"Good morning— may I get you a coffee?" My barber said to me when I entered his shop. He phrased it so perfectly. Warm and welcoming. It made it easy for me to say "yes".
If my barber had said, "do you want a coffee?", I would have been less comfortable saying yes. I might have felt like I was burdening him. "May I get you a coffee" signalled that he’d like to get me a coffee.
Guests and customers are by definition displaced— they’re in an unfamiliar place. The subtle language of hospitality makes them feel comfortable and welcomed. Let me share some examples.
Imagine your MacBook is being repaired at an Apple Store. You arrive and ask an employee if it's ready to be picked up. If they reply "I’ll have to check on that for you" you might feel like you’re a burden. But if they reply "let me check on that for you", it feels like they want to address your request.
Imagine you decide to dine by yourself at a restaurant. If the host says "just one?" when seating you, you might feel weird for eating alone. Instead the host could make a small adjustment and simply say, 'Welcome, are you ready to be seated?'
Hotel guests are in a new, unfamiliar place. Front desk works can make this unfamiliar place feel more comfortable by speaking authoritatively about it. So instead of saying "the breakfast should open around 6:30am" they could say "the breakfast opens at 6:30am."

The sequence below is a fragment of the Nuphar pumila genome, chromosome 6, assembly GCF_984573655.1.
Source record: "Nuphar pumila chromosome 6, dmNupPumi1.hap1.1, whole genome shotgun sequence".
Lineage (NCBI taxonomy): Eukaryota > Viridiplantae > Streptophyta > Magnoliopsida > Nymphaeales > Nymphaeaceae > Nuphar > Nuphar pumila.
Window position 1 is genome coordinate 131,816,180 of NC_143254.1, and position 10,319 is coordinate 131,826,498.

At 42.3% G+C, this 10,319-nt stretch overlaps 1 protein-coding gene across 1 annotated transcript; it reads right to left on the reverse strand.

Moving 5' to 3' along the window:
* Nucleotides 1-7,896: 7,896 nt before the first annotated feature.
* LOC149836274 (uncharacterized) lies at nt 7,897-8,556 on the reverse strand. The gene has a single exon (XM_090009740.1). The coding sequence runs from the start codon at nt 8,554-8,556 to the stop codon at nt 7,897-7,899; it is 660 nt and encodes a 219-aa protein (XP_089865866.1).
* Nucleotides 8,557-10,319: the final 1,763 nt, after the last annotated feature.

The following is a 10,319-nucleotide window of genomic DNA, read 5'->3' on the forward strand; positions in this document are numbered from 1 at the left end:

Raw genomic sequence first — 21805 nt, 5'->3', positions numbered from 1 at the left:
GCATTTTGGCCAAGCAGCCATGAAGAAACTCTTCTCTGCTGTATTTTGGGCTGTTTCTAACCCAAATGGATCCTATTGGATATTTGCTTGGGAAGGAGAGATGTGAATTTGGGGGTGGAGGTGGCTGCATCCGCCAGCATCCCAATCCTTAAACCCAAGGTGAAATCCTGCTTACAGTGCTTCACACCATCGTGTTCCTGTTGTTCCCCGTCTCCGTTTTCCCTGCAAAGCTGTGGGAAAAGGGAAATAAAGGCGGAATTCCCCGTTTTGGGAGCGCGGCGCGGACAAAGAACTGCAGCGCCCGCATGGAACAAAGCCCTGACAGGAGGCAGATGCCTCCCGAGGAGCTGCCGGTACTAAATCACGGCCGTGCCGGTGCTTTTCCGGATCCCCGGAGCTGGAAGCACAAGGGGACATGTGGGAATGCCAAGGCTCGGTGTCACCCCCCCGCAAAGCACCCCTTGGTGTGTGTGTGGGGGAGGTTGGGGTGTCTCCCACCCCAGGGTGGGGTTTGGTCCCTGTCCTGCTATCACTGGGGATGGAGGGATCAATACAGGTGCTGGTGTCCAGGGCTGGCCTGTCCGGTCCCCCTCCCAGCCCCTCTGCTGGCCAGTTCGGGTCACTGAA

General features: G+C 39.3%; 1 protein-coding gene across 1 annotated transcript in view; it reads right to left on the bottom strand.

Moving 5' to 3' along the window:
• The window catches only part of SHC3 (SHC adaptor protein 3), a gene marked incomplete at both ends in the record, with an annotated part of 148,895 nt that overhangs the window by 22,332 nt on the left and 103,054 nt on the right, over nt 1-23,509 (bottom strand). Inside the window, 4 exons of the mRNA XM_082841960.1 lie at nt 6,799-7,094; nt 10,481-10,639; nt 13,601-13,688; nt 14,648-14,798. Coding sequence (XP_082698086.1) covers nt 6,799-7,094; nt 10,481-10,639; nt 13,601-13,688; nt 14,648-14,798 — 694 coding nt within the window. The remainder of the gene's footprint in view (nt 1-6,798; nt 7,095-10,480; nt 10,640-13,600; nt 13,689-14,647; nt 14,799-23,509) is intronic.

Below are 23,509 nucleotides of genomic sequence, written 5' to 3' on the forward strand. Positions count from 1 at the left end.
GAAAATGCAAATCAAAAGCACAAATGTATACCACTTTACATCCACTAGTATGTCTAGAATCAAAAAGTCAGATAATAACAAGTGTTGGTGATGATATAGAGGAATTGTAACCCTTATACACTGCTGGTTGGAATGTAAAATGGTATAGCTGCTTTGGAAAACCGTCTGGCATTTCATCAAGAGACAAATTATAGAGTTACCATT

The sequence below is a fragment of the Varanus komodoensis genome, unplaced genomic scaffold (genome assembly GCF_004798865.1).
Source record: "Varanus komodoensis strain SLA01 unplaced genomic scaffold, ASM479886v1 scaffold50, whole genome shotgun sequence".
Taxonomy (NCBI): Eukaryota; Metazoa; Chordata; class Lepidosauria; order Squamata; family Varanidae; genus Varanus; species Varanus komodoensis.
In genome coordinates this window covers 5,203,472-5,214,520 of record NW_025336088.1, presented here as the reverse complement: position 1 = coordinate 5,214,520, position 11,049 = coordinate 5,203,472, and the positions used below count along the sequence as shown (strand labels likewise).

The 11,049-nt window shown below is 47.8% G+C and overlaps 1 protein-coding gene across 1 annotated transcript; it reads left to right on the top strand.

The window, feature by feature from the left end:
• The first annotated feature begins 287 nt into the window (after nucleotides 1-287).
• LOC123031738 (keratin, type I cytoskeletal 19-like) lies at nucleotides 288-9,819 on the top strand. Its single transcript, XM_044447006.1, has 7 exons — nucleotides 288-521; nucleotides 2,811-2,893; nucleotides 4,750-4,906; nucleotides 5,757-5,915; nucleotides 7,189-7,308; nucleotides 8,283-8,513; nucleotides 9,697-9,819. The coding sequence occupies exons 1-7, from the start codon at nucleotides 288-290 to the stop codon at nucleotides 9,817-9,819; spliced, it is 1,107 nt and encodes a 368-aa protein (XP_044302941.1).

Today, "no problem" is a common phrase. And while people generally don’t take it this way, if you think about it literally, it means “this could be a problem, but we’ll make an exception.” It’s usually better to simply say "it was my pleasure."
Credit cards inevitably get declined every once in a while. Instead of saying, "your credit card was declined", it’s better to say something like: "we weren’t able to get approval with your credit card— do you have another method of payment?"
At it’s most profound, hospitality isn’t a marketing trick to make customers feel important— it's a human thing that transcends business and money.
I recently read a beautiful story about a visibly upset woman who entered a coffee shop. The barista asked if everything was okay. Between sobs, the woman said she was picking up food for her family— she was on her way to her brother’s funeral. The barista responded, "oh, wow. It sounds like you’re dealing with enough today. Please don’t worry about paying for these drinks and pastries. We’d like to take care of it for you."
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